Insolvent companies that couldn’t pay their debts cost British taxpayers £298m in payments to former members of staff last year – with pub and restaurant closures among the biggest drivers.
The fee was paid out by The Insolvency Service, which is an agency of The Department for Business, Energy and Industrial Strategy.
Payments were made to ex-staff members as a result of their employer entering into either administration, liquidation, a CVA or another form of corporate insolvency.
A total of £196.36m was paid out in redundancy pay during 2018 while £59.85m was for money that would have been earned working a notice period. The balance went on holiday pay and outstanding payments like unpaid wages, overtime and commission, according to data released to real estate adviser Altus Group.
The amount paid was up by almost a third on the previous year, £70.63m higher than the £227.44m paid during 2017, the highest amount paid out of the National Insurance Fund since 2013, driven by the high street crisis.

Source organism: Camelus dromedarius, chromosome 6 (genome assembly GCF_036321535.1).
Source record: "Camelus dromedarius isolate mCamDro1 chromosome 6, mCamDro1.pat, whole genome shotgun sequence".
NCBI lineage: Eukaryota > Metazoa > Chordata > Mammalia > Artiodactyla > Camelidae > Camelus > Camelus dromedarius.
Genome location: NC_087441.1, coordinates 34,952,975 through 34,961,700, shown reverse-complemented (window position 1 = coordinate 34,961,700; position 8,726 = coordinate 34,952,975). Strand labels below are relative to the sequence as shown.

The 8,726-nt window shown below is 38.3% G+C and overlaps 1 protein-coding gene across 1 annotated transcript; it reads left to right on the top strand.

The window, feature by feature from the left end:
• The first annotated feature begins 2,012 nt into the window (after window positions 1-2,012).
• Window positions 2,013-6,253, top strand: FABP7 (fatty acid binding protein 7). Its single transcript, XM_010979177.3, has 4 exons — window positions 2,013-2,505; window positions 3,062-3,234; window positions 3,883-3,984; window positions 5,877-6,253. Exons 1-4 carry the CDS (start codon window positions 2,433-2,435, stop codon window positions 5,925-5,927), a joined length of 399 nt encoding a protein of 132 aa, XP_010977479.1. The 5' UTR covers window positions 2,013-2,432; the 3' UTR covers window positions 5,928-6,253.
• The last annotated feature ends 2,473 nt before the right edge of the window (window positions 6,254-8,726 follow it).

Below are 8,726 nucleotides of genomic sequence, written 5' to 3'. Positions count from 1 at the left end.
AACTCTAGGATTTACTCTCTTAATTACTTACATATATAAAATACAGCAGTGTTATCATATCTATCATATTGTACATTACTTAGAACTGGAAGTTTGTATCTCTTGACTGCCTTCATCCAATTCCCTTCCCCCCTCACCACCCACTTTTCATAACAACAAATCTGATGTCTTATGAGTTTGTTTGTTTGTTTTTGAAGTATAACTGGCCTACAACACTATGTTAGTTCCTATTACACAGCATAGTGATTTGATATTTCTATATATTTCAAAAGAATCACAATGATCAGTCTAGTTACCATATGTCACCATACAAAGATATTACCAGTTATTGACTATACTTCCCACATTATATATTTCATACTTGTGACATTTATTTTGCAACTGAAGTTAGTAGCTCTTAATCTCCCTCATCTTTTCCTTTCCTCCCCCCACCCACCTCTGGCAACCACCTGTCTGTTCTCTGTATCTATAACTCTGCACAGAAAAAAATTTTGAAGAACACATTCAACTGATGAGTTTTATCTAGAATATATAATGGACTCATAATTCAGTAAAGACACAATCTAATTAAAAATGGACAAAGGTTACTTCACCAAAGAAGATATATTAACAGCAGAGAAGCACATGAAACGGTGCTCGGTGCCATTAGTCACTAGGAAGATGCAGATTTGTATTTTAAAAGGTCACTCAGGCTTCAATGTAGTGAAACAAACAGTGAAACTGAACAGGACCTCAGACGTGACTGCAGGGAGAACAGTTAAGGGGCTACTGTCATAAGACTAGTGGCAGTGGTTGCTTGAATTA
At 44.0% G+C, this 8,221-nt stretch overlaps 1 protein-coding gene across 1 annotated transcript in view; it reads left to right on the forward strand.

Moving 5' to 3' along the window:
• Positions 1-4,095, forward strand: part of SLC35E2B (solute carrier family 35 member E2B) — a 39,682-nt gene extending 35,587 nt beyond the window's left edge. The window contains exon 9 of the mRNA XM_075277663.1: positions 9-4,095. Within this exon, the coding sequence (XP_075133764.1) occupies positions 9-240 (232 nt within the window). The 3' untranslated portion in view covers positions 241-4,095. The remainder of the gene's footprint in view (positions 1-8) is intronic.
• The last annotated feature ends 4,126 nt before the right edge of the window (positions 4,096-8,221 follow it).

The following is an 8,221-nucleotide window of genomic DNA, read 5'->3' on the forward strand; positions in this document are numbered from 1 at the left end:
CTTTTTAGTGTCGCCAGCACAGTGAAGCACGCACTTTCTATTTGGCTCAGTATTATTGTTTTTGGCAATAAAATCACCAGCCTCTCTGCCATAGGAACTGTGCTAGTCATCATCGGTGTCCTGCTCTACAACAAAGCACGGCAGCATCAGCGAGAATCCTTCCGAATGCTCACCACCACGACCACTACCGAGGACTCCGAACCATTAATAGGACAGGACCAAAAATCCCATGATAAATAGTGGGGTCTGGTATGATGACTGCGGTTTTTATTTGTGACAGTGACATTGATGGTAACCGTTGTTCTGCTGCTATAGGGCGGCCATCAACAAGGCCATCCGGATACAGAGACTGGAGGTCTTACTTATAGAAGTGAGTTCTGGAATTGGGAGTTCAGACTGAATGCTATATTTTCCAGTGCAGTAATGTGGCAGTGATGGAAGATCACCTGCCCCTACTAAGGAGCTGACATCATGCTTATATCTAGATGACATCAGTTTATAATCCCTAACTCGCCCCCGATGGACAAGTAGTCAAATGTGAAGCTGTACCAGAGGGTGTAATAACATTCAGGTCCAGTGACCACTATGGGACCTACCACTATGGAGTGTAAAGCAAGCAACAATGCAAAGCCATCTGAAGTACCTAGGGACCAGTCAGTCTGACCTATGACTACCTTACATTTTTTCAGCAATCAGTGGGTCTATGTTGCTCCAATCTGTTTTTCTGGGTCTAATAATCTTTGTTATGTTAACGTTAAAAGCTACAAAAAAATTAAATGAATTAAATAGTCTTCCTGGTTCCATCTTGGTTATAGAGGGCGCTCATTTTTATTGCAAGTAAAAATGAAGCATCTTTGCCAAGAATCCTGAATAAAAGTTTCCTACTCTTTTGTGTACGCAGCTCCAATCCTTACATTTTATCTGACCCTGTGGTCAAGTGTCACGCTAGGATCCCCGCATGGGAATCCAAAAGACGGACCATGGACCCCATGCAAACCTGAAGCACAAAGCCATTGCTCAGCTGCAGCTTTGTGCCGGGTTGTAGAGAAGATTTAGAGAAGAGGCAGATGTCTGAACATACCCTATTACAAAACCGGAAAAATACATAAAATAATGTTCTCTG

A number of restaurant chains were forced into restructuring deals with their landlords and closed hundreds of stores, while the number of pubs continued to decline.
Robert Hayton, head of UK business rates at Altus Group, suggested that rising costs such as business rates was a factor in the number of companies in trouble.
“Whilst business rates are rarely the sole driver for insolvencies, they certainly are a contributory factor and government needs to fully understand the impact of the actual level of this tax on businesses not just for those on the high street but across all sectors.”
The Ministry of Housing Communities and Local Government have confirmed that they expect Councils in England to collect £25 billion in business rates in April for 2019/20 up £206m with the standard tax rate exceeding 50% for the first time in April.
Insolvent companies that couldn’t pay their debts have cost taxpayers £3.07 billion in payments to former members of staff during the last decade.